The U.S. Department of Housing and Urban Development recommends that you get assistance as soon as possible. Whether you’re in danger of missing a mortgage payment or have already missed several, make sure you are regularly communicating with your lender. Help is available. Contact a HUD-approved housing counselor to discuss your options by calling toll-free, (800) 569-4287. There are federal government programs that can help you prevent foreclosure.

The state of Michigan also has a program called Step Forward, which was created in 2010 to help those who are in danger of foreclosure. Since its inception, Step Forward has given more than $307 million to 34,567 homeowners in the state of Michigan, according to the Michigan State Housing Development Authority. The program still has $40 million available to struggling homeowners until it expires in 2020, MLive.com recently reported.

The way the program works is that homeowners can get a five-year, zero-interest loan of up to $20,000 in the form of a lien against their property in order to help pay back debts. To be eligible, you must have less than $10,000 in savings and prove that you can pay all of your future mortgage payments, condo or homeowners association fees, and taxes. To find out whether you qualify for Step Forward assistance, go to stepforwardmichigan.org or call (866) 946-7432.

Be sure to contact us right away at Riverbank Finance at 800-555-2098 if you think you might have to miss a mortgage payment. Our professional loan officers can help you evaluate your options.

Request Information Now!

Could you save money using an automated appraisal?

Much of our world is becoming automated. It should be no surprise that this is also true of the housing and mortgage industry. While some automation changes are feared, this change will be good for the mortgage lender and the mortgage seeker alike.

The Rules Have Changed

Fannie Mae and Freddie Mac have revised their rules for appraisals this past June. While it only affects first and second homes at the moment, it will likely go into other areas of borrowing in the near future.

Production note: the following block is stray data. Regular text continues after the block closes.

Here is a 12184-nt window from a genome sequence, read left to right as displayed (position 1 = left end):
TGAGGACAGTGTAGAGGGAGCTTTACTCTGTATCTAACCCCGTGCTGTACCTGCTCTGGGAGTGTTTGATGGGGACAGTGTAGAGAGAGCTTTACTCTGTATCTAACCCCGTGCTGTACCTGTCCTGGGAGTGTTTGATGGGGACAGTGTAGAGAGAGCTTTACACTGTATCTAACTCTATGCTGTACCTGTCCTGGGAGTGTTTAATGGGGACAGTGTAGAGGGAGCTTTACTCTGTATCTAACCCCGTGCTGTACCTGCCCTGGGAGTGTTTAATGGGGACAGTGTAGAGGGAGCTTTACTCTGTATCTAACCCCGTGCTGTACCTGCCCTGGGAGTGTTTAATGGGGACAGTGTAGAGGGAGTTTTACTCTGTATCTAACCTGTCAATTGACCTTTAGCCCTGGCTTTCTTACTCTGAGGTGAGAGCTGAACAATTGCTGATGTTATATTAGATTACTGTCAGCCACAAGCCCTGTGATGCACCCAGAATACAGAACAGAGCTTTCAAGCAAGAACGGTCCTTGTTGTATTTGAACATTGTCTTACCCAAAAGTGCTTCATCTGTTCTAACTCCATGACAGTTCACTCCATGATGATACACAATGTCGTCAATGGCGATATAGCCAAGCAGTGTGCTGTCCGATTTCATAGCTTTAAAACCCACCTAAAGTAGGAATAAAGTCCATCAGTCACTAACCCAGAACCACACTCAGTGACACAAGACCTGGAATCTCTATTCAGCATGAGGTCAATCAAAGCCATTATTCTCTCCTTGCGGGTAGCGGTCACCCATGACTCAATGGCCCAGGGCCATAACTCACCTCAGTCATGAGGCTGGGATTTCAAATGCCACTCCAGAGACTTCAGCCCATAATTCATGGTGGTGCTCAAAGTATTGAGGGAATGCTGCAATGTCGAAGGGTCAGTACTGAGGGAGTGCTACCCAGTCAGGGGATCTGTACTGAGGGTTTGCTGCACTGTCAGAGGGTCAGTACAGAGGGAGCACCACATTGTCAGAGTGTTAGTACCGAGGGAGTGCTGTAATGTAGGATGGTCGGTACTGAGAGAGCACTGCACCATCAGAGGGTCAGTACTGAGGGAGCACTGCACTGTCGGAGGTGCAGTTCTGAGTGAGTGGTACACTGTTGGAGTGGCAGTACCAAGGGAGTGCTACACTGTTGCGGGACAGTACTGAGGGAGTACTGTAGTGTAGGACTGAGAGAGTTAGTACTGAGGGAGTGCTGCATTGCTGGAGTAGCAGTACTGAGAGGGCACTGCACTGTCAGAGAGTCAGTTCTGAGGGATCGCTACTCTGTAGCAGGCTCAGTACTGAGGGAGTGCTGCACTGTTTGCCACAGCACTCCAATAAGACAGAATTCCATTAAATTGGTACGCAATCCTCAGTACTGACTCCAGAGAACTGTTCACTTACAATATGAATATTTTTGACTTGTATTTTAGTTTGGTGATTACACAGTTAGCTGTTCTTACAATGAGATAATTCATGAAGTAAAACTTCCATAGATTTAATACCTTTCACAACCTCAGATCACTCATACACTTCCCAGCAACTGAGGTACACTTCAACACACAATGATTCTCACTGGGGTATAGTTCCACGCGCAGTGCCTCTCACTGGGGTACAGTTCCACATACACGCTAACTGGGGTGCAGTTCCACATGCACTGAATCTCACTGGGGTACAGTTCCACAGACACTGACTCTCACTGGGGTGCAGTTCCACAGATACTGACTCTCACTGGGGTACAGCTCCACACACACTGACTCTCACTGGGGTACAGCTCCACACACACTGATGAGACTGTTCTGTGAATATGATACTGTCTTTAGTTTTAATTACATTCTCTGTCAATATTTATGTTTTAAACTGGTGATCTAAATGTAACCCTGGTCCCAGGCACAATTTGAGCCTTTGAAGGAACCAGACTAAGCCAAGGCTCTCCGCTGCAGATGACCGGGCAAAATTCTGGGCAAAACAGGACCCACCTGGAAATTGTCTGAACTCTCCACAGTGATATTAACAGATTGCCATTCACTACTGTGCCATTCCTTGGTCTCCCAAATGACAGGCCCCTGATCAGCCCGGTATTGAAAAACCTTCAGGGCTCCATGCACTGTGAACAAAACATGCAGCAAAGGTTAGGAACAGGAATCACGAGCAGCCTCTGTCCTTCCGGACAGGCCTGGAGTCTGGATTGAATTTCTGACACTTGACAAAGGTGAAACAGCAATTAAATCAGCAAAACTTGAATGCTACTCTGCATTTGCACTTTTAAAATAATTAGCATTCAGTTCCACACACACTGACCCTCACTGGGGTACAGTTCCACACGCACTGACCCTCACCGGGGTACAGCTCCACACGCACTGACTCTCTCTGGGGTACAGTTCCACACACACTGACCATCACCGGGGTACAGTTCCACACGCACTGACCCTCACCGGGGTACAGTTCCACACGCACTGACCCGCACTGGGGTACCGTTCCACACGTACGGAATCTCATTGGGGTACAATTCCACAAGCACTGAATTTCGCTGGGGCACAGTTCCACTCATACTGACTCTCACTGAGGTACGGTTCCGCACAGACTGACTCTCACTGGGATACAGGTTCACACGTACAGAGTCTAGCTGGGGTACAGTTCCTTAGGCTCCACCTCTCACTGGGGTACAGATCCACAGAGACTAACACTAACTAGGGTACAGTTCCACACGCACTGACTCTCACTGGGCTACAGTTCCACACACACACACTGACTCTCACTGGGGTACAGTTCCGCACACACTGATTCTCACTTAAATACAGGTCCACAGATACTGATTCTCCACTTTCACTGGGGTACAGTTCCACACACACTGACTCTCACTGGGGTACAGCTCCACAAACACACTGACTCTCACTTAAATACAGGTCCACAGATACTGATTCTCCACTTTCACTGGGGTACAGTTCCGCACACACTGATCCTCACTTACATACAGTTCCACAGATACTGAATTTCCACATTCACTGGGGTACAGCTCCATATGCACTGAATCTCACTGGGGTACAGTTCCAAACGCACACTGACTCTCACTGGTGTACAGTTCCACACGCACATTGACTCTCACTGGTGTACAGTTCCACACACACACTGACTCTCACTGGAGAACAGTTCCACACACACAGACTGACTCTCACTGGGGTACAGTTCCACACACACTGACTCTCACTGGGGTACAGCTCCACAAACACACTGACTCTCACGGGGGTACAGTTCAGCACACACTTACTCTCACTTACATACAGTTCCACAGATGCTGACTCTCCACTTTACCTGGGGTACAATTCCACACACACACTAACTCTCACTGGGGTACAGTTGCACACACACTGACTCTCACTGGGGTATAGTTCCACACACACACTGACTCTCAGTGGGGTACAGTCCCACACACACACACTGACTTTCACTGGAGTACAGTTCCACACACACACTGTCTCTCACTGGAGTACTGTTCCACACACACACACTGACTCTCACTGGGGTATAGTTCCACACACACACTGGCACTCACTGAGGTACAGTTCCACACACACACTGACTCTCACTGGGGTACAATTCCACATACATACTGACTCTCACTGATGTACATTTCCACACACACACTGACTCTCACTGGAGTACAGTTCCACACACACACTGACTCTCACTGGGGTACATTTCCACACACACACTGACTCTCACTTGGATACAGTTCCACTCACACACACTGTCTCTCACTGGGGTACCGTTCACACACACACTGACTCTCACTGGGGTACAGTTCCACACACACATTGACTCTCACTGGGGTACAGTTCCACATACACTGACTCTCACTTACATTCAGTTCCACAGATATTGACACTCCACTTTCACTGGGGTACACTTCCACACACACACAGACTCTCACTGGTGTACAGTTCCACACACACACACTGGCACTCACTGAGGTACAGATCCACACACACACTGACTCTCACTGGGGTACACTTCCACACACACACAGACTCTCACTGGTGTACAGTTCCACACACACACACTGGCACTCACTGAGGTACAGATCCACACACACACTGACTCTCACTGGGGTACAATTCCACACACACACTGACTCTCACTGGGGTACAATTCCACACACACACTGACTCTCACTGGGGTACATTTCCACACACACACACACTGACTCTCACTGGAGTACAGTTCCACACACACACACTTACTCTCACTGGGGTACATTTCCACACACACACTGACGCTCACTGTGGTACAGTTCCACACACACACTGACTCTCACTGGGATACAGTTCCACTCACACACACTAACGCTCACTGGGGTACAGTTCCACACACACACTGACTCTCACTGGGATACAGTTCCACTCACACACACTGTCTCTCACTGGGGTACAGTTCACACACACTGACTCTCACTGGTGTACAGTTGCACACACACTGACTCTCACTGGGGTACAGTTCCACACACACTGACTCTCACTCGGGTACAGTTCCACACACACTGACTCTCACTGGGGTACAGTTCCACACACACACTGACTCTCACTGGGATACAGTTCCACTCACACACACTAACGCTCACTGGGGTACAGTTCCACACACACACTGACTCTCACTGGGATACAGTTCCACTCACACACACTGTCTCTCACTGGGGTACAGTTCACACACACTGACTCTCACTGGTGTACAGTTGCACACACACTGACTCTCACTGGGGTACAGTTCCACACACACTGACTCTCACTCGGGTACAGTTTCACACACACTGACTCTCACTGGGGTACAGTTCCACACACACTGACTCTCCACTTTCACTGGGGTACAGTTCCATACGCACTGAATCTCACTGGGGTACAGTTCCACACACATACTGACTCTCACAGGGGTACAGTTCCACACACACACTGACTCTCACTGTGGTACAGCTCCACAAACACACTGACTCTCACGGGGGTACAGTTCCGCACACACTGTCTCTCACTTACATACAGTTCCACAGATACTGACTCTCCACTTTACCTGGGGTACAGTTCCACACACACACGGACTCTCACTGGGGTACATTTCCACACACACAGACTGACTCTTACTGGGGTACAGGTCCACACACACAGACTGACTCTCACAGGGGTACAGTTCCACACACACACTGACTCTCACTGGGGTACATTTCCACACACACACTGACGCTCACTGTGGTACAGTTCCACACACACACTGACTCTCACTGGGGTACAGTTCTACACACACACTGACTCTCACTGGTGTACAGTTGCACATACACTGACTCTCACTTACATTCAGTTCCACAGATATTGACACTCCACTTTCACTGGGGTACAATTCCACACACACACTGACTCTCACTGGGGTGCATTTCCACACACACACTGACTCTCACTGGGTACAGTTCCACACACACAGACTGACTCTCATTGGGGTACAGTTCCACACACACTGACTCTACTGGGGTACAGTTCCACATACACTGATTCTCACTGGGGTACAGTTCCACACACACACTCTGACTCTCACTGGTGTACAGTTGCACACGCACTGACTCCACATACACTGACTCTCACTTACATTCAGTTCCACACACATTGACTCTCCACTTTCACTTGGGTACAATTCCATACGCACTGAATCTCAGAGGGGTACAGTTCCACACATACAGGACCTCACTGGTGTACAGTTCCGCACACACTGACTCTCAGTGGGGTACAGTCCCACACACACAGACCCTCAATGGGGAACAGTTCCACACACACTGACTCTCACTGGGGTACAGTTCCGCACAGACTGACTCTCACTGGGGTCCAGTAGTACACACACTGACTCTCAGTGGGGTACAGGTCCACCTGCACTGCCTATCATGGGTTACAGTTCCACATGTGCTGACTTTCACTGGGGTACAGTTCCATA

What has changed? Fannie and Freddie are both accepting of AVMs, or Automated Valuation Models, for mortgages. During the housing crisis of 2008, too many homes were being overvalued by appraisers, which was a contributing factor to why the bubble burst. By using more AVMs, the appraisal process is less costly for everyone involved and more objective.

How does an AVM work?

AVMs use something called “appraisal analytics” to model the value of the home based on data on the region, tax assessment value, prices homes similar in the area, previous appraisals, and any information on improvements to the home, like adding a garage or a deck, that’s on record.

How do AVMs help mortgage borrowers?

The immediate benefit is there is no appraisal cost. Appraisals can average anywhere from $200-500. This also speeds up the home-buying process overall. What proponents of the new system like is that regardless of who inputs the data, the outcome is based on facts. So there’s a much lower risk of home prices being inflated during the mortgage process.

Is there a catch?

There’s often a drawback in removing a human element to a process. Appraisers actually do set foot in the home to check things out. AVMs don’t. So while it saves money and time, there’s also the risk of missing something key that could be wrong with the home in question. An algorithm can’t smell mold, for example, or notice if a support beam is weaker than it ought to be for its age. The data also takes a long period of time to compile. So the home’s valuation could be three or six months old, which could be significant or not, depending on housing market stability.

Is AVM right for me?

That answer could go either way. AVMs have been around for several years. Initially, some were concerned that homes were being either undervalued or hyper-inflated, but the data has remained consistent. Of course, there is the value of the human element being “hands on” in the appraisal. It’s best to have a conversation about the cost benefit of using an AVM with one of our loan counselors who can help explore the options with you.

Request Information Now!

 

 

Can I get a co-signer for a home loan?

Things to avoid when buying a home in Michigan.

If you want to buy a house, you have to meet certain requirements in order to secure a mortgage. What if you do not meet the requirements for income and credit history? The good news is you can ask someone to cosign on your loan, even if they won’t live at your house. Here’s what you need to know about having a cosigner on your loan.